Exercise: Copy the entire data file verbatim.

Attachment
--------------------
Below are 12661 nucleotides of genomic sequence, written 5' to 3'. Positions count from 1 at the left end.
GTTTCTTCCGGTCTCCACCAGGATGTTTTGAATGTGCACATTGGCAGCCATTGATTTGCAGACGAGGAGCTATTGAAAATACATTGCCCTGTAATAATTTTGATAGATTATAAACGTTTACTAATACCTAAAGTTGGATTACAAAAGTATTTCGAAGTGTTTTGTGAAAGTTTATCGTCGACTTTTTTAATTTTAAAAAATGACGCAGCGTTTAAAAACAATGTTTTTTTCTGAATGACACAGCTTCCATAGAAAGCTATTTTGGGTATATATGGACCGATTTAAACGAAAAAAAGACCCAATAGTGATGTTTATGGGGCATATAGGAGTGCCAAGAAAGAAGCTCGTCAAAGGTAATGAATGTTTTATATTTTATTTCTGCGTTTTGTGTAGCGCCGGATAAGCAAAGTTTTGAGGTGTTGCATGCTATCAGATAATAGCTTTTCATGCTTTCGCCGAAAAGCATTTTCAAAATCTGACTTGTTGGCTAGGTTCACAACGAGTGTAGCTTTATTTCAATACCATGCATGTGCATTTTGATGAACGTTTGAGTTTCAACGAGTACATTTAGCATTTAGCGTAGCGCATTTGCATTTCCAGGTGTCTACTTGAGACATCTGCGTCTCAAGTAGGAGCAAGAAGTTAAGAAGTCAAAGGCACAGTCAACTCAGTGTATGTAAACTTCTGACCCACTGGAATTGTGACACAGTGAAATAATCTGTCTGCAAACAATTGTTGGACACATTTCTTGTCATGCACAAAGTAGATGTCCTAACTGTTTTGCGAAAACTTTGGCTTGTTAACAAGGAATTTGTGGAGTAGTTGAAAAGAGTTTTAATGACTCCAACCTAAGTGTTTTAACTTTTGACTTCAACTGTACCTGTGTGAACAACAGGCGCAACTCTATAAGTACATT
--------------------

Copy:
Below are 12661 nucleotides of genomic sequence, written 5' to 3'. Positions count from 1 at the left end.
GTTTCTTCCGGTCTCCACCAGGATGTTTTGAATGTGCACATTGGCAGCCATTGATTTGCAGACGAGGAGCTATTGAAAATACATTGCCCTGTAATAATTTTGATAGATTATAAACGTTTACTAATACCTAAAGTTGGATTACAAAAGTATTTCGAAGTGTTTTGTGAAAGTTTATCGTCGACTTTTTTAATTTTAAAAAATGACGCAGCGTTTAAAAACAATGTTTTTTTCTGAATGACACAGCTTCCATAGAAAGCTATTTTGGGTATATATGGACCGATTTAAACGAAAAAAAGACCCAATAGTGATGTTTATGGGGCATATAGGAGTGCCAAGAAAGAAGCTCGTCAAAGGTAATGAATGTTTTATATTTTATTTCTGCGTTTTGTGTAGCGCCGGATAAGCAAAGTTTTGAGGTGTTGCATGCTATCAGATAATAGCTTTTCATGCTTTCGCCGAAAAGCATTTTCAAAATCTGACTTGTTGGCTAGGTTCACAACGAGTGTAGCTTTATTTCAATACCATGCATGTGCATTTTGATGAACGTTTGAGTTTCAACGAGTACATTTAGCATTTAGCGTAGCGCATTTGCATTTCCAGGTGTCTACTTGAGACATCTGCGTCTCAAGTAGGAGCAAGAAGTTAAGAAGTCAAAGGCACAGTCAACTCAGTGTATGTAAACTTCTGACCCACTGGAATTGTGACACAGTGAAATAATCTGTCTGCAAACAATTGTTGGACACATTTCTTGTCATGCACAAAGTAGATGTCCTAACTGTTTTGCGAAAACTTTGGCTTGTTAACAAGGAATTTGTGGAGTAGTTGAAAAGAGTTTTAATGACTCCAACCTAAGTGTTTTAACTTTTGACTTCAACTGTACCTGTGTGAACAACAGGCGCAACTCTATAAGTACATT